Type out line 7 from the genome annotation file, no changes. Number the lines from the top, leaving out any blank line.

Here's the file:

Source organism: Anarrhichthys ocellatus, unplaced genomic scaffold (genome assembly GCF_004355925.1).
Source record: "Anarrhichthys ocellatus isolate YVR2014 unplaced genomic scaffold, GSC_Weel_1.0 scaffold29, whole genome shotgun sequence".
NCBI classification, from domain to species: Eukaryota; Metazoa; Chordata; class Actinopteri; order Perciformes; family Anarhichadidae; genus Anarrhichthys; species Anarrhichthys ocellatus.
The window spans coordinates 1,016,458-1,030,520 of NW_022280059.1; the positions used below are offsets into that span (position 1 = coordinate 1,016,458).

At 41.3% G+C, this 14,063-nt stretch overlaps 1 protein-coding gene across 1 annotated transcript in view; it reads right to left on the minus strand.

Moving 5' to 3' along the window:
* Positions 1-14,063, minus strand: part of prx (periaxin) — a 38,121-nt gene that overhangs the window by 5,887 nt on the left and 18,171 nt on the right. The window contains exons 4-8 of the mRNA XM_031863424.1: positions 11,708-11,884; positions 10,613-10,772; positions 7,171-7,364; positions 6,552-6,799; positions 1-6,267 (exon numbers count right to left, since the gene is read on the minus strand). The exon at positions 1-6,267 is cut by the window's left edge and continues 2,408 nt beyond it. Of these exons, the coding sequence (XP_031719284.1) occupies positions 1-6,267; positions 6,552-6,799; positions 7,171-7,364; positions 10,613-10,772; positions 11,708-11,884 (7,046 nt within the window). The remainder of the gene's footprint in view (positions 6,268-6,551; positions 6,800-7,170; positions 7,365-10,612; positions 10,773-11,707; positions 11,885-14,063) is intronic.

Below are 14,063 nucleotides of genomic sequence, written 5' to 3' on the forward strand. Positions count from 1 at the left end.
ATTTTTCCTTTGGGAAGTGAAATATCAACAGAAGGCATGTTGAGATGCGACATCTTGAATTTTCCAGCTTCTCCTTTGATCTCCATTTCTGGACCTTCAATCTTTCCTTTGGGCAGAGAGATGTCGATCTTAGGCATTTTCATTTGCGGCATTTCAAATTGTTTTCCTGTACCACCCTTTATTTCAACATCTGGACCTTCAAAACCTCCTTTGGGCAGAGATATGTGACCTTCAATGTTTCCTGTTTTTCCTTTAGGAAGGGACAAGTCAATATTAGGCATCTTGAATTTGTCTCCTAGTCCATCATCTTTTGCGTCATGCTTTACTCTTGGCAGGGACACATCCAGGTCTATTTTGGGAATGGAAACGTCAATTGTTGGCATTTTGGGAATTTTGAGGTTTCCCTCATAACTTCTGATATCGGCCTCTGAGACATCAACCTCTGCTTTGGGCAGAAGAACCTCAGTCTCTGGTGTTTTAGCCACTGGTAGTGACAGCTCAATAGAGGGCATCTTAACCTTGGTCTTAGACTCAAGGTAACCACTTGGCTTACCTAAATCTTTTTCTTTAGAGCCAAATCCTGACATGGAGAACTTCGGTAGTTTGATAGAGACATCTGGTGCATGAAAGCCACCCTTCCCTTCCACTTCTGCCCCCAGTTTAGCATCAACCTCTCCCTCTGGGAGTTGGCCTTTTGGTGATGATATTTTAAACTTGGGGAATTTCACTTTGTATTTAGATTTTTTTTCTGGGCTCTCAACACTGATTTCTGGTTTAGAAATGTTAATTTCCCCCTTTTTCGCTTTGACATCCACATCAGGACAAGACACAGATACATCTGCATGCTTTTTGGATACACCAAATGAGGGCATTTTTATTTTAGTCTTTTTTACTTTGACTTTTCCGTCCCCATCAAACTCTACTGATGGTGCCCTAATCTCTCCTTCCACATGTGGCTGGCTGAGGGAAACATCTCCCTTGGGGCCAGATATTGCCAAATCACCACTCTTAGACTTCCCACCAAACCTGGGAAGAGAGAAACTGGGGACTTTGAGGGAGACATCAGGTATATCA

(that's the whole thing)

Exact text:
* Positions 1-14,063, minus strand: part of prx (periaxin) — a 38,121-nt gene that overhangs the window by 5,887 nt on the left and 18,171 nt on the right. The window contains exons 4-8 of the mRNA XM_031863424.1: positions 11,708-11,884; positions 10,613-10,772; positions 7,171-7,364; positions 6,552-6,799; positions 1-6,267 (exon numbers count right to left, since the gene is read on the minus strand). The exon at positions 1-6,267 is cut by the window's left edge and continues 2,408 nt beyond it. Of these exons, the coding sequence (XP_031719284.1) occupies positions 1-6,267; positions 6,552-6,799; positions 7,171-7,364; positions 10,613-10,772; positions 11,708-11,884 (7,046 nt within the window). The remainder of the gene's footprint in view (positions 6,268-6,551; positions 6,800-7,170; positions 7,365-10,612; positions 10,773-11,707; positions 11,885-14,063) is intronic.